Temim Fruchter’s compelling debut, City of Laughter, follows four generations of women who are haunted by seemingly intractable secrets and superstitions. In the present day, grad student Shiva is struggling with the loss of her father and her mother’s inability to communicate. She copes by throwing herself into a research trip to Warsaw, searching for both her family’s ghosts and the ghost of Yiddish folklorist S. Ansky. Her mother, Hannah, is prone to silences that trace back to her own mother, Syl, who placed obsessive superstitious defenses against a nebulous supernatural threat — a threat that itself originates from the haunted birth of Shiva’s great-grandmother, Mira.
The women’s ancestral shtetl of Ropshitz is known as the “City of Laughter,” the hometown of a famous badchan (wedding jester). Yet laughter signifies something more complicated than joy; it suggests an emotion that can’t be expressed in words, a sometimes dangerous eruption that challenges the boundaries of what people — women in particular — are permitted to feel and confess. Laughter is uncontrollable; it pushes boundaries; it upsets societal expectations.
Shiva and Hannah’s parallel journeys of self-discovery are part Chelm story, part possession narrative, and full of juxtapositions worthy of any Talmudic argument. The dybbuk motif, borrowed from An-sky’s groundbreaking play, reflects the theme of doubling that appears throughout the narrative: Der Dibek (The Dybbuk) is the story of a wedding prevented by a funeral, one that’s haunted by the specter of what might be an unspoken queer desire. The secrets and silences that haunt Shiva, Hannah, Syl, and Mira blur the lines between life and death — and they do so most clearly when Syl’s life ends just as her granddaughter’s begins, leaving them almost, but not quite, close enough to touch.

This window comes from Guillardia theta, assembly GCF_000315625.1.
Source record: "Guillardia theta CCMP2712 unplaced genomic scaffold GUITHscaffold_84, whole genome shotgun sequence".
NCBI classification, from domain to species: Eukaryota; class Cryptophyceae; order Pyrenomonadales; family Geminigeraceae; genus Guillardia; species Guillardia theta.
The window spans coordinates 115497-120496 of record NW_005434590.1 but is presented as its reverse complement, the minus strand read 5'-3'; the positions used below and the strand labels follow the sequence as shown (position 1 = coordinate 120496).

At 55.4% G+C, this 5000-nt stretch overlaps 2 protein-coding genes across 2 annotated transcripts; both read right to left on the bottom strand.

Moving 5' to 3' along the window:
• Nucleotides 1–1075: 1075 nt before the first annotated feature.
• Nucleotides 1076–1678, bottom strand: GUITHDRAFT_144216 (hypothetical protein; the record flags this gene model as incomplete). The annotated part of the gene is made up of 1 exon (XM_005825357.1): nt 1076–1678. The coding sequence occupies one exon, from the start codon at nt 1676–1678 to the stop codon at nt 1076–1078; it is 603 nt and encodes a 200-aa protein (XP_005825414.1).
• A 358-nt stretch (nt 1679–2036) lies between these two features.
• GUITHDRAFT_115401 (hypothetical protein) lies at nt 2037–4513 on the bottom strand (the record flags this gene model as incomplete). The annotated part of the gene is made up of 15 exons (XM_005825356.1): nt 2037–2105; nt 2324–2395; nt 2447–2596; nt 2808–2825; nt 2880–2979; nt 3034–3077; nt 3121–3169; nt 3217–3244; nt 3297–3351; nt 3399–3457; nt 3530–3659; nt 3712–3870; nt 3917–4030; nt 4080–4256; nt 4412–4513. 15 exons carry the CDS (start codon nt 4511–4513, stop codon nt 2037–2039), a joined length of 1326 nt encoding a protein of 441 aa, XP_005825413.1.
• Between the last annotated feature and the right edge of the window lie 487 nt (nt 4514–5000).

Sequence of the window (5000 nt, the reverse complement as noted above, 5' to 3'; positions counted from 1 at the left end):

City of Laughter suggests in its quiet, poetic way that a wedding might also be a kind of funeral: the funeral of an unspoken, unspeakable truth. What is unspoken sometimes speaks loudest. It breaks out in wild laughter in the darkness, in the joyous shrieking of a wild beast. In Shiva’s family, queerness, the desire of women for other women, is both a dybbuk’s haunting weight and an angel’s undelivered message, carried through the generations. “Everything has been here for longer than you can imagine,” the narrator remarks, in the midst of a wistful glimpse of a past encounter, full of queer potential not yet realized. And what has been here is worth searching for, uncovering, and speaking about. City of Laughter brings the reader along on the search — sometimes meandering, sometimes rushing ahead on the uncertain timeline of self-realization — to an ultimately satisfying resolution.
Sacha Lamb (they/them) is the author of When The Angels Left The Old Country, a National Jewish Book Award finalist, Sydney Taylor Award Winner, and Printz Honor book. Their next novel is expected in fall 2024. Sacha can be found online at sachalamb.wordpress.com.